In the symmetrical case, we find that homophily and heterophily manifest themselves as two distinct regimes determining the position of the minority group in the network. We analyze the average degree of the groups given different values of group mixing hrr and minority fraction f0. First, we simulate the model and measure the average degree of the minority 〈k0〉 and majority 〈k1〉 groups (see “Methods”). Then, we separately compare 〈k0〉 and 〈k1〉 to the average degree 〈k〉 of the whole network using their z scores (Fig. 3a). Our results show that the members of the minority group have an advantage or disadvantage depending on the model parameters.

Fig. 3: The minority (dis)advantage in networks.
figure 3

a The distance of groups' average degree to the overall average degree (z score) with different minority fraction f0 and at varying levels of symmetrical mixing (i.e., h00 = h11 = hrr). The minority members have a degree advantage or disadvantage if the system is, respectively, at a heterophilic (hrr < 0.5) or homophilic (hrr > 0.5) regime. b The distance of the minority group degree to the overall average degree, denoted k0 − 〈k〉, at different levels of asymmetrical mixing (i.e., h00 ≠ h11). The majority mixing h11 explains much of the variance of k0 − 〈k〉. c The variation of k0 − 〈k〉 with changes in the minority mixing h00, with fixed h11 = 0.5 and different minority fraction f0. The minority mixing can have opposite impacts on degree inequality depending on the minority fraction, which suggests a qualitative transition in the system. d The derivative of k0 − 〈k〉 as a function of f0. The zero of this function represents the critical minority fraction, denoted \({f}_{0}^{* }\), at which the qualitative transition occurs. In the plot, same-color curves represent varying levels of minority mixing, from h00 = 0 to h00 = 1. e Two regimes delineated by \({f}_{0}^{* }\), with initial h00 = 0.5. These regimes mean that the minority group degree may either increase or decrease with a raise of h00. f The parameter space of critical minority fraction. Given h00, the upper limit of \({f}_{0}^{* }\), denoted \(\overline{{f}_{0}^{* }}\) (dashed line), represents the smallest minority size allowing higher minority homophily without decreasing group average degree, regardless of the majority mixing.

Homophily (i.e., hrr > 0.5) leads the minority group to be decoupled from a substantial part of the network. In this case, minority group members have a lower average degree compared to the average. In the heterophilic regime (i.e., hrr < 0.5), the minority group has high visibility, which leads its members to have a higher degree than average. The existence of these two contrasting regimes implies that the very interpretation of a minority group depends on the group mixing in the network. When studying a minority group, one has to account for inter- and intragroup dynamics to understand its position in a network.

To characterize the impact of asymmetrical mixing on degree inequality, we examine the whole parameter space of the mixing matrix H numerically. We find that the majority mixing h11 substantially contributes to degree inequality. First, we estimate the average minority degree for different values of h00 and h11, given specific minority fraction values f0. Then, we measure the distance of the minority group degree to the overall average degree using z scores, denoted k0 − 〈k〉 (see Fig. 3b). Our results show that the majority mixing h11 explains much of the variance of k0 − 〈k〉. While adjusting h11 can change the position of the minorities from advantage to disadvantage, modifying h00 can attenuate this inequality only slightly.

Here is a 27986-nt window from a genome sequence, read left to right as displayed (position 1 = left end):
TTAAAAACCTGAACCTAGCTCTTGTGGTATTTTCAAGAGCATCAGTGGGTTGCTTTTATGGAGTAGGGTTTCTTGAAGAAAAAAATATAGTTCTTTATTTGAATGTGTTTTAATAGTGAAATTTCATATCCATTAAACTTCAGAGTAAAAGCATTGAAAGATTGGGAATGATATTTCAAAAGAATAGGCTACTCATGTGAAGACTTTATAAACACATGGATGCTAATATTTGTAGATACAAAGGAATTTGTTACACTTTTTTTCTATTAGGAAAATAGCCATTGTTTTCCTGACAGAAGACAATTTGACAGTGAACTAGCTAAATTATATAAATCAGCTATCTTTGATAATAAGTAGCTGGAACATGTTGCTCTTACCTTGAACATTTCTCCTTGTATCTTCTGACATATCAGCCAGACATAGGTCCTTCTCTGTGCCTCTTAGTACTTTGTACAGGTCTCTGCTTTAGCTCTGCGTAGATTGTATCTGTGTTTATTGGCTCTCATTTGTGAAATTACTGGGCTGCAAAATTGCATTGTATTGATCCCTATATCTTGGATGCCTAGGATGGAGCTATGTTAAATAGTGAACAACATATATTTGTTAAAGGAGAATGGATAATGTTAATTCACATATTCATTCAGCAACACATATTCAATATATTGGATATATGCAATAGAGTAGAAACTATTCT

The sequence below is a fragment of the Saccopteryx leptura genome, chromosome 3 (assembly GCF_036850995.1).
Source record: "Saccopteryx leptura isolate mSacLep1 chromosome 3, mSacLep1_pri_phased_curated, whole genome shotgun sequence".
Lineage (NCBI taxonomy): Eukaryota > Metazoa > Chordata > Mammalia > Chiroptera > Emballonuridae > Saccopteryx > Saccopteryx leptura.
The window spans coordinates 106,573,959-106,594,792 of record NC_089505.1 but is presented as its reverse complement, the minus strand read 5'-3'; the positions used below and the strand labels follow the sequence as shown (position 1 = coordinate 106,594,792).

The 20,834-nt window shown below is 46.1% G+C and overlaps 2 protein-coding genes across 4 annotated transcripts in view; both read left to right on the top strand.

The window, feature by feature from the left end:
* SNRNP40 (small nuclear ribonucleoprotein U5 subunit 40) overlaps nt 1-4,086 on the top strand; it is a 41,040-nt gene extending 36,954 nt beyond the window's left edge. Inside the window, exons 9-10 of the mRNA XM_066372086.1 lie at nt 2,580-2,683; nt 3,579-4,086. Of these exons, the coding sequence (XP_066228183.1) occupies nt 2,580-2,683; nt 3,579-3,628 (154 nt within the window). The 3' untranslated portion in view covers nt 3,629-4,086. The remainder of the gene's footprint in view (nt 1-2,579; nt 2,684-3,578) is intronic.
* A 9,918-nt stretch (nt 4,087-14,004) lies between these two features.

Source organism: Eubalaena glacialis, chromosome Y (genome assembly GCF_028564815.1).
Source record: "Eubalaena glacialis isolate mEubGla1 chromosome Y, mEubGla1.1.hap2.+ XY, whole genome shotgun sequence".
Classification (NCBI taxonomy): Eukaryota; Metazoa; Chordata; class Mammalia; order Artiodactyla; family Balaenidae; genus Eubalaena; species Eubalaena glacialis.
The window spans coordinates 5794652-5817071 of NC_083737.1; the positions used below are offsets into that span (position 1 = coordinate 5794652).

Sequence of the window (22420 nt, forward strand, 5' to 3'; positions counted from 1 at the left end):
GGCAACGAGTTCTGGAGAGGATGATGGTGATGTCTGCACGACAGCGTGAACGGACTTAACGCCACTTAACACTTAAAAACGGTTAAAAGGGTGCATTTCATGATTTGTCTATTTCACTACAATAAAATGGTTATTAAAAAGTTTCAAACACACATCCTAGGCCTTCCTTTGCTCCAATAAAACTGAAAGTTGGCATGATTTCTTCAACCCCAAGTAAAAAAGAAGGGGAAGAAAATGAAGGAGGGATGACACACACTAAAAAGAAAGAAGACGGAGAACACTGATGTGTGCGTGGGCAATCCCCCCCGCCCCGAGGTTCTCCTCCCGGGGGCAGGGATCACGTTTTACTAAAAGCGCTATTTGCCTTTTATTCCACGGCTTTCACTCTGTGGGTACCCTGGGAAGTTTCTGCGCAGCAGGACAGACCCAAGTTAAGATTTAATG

Strategies for minority groups to alleviate degree inequality

To uncover the ways the minority group can attenuate inequality, we investigate how k0 − 〈k〉 varies with changes in the minority mixing h00. We find that the size of the minority group modifies the system qualitatively, revealing that changes in the minority mixing can have opposite impacts on degree inequality. For instance, given a constant value of h11 = 0.5, increasing h00 can reduce or accentuate degree inequality, depending on the minority fraction f0 (see Fig. 3c). To characterize this transition, we examine the derivative of k0 − 〈k〉 with respect to h00 as a function of f0 (Fig. 3d). Precisely, we are interested in the zero of this function, which tells us the critical minority fraction \({f}_{0}^{* }\) at which the qualitative transition occurs. We find that this transition depends on the mixing dynamics of the system; its analytical form is given in Supplementary Note 7. Because the exact analytical form is too intricate, we approximate it by assuming that the values of h00 and h11 are not at their extremes, finding that:

$${f}_{0}^{* }=\frac{{h}_{11}}{2({h}_{01}+{h}_{11})}.$$

This equation demonstrates the control of the majority mixing over the minority group. The critical minority fraction \({f}_{0}^{* }\) delineates two regimes where k0 may either increase or decrease with a raise of h00, given a fixed h11 (see Fig. 3e).

These regimes translate into two strategies to increase the minority average degree, which depends on the minority group size. First, when the minority group corresponds to more than \({f}_{0}^{* }\) of the network, increasing h00 leads to an increase in the average minority degree. In this scenario, a more cohesive minority group is beneficial to its average degree. Second, in the case of a smaller minority group, increasing h00 decreases its degree; a more cohesive minority comes with the cost of a less connected minority. In this case, decreasing h00 helps in increasing the average degree of the minority group.